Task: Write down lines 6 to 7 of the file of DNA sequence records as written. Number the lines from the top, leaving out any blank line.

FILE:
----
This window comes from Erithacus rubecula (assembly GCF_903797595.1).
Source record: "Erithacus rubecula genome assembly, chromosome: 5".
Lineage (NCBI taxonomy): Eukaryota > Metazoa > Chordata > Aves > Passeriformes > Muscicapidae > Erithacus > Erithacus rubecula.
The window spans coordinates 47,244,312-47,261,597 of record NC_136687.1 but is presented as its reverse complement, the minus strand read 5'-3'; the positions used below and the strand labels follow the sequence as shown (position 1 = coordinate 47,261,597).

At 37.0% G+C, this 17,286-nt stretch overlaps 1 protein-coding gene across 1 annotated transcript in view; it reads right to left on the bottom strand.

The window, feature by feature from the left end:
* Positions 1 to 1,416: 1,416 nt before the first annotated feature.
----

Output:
The window, feature by feature from the left end:
* Positions 1 to 1,416: 1,416 nt before the first annotated feature.